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Why severance agreements are more complex than most employees realize

There is a natural tendency to assume that whenever the topic of a severance agreement is broached in connection with the impending departure of an executive- or management-level employee, matters will invariably turn contentious.

While it's true that higher-level employees and their employers often part ways on less than amicable terms, it's also equally true that the two sides are frequently willing and able to engage in productive discussions.   

Regardless of where things stand, however, it's imperative that soon-to-be former employees do everything in their power to protect their best interests.

To that end, it is wise for executives to consider retaining the services of an employment law specialist to assist in negotiations and with review and revision of the severance agreement.

In the event of any doubts, consider just how complex the average severance agreement can be. Indeed, many will include the following provisions, which absent the necessary review, will more than likely be drafted in favor of the company, not the departing employee.

  • Severance payment provisions: If company policy or a previously executed employment contract dictates that the employee is entitled to a certain amount upon separation, there may be no need to execute a severance agreement whereby an employee releases claims or gives up other consideration in exchange for the severance payment. An employment law specialist can assist the employee in determining whether he or she is being asked to give up more than is required for something to which he or she may be already entitled.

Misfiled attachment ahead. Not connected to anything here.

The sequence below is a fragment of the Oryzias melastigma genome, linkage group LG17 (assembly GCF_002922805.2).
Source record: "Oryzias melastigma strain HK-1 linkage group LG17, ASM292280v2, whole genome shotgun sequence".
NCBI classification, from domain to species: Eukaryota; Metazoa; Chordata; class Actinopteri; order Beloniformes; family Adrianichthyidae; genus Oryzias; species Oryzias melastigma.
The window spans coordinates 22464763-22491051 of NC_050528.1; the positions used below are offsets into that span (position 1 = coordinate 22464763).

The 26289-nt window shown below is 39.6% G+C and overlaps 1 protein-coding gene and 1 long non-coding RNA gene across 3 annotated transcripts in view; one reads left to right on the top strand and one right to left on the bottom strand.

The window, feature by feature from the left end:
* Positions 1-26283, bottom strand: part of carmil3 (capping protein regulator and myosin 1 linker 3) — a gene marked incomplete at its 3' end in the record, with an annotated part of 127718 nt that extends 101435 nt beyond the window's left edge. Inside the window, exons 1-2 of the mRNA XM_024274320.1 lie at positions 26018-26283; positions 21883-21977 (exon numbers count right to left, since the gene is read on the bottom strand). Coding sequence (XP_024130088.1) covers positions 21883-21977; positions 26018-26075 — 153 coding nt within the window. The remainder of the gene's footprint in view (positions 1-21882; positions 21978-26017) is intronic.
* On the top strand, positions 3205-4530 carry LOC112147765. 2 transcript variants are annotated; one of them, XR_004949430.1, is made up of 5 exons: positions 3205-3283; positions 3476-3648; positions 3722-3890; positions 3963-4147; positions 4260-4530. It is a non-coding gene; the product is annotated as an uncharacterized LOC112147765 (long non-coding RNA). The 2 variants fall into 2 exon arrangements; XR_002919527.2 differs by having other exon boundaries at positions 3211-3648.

• Non-disparagement provisions: For many employers, it's standard operating procedure for severance agreements to include non-disparagement clauses prohibiting the ex-employee from making disparaging remarks regarding the company. A legal professional can not only work to moderate such a provision, but to also include a provision dictating how references for future employers of the departing employee will be handled.
  • Benefits and money owed: A legal professional can help ensure that all benefits to which the employee is entitled are set forth in clear and concise terms, including health care coverage and COBRA rights. Similarly, they can help ensure the agreement addresses payment terms for things like unused vacation or expenses that have yet to be reimbursed.

We'll continue this discussion in future posts, exploring releases of claims and restrictive covenants, among other key provisions.

In the meantime, consider speaking with a skilled legal professional if you have questions or concerns relating to the execution of a severance agreement.          

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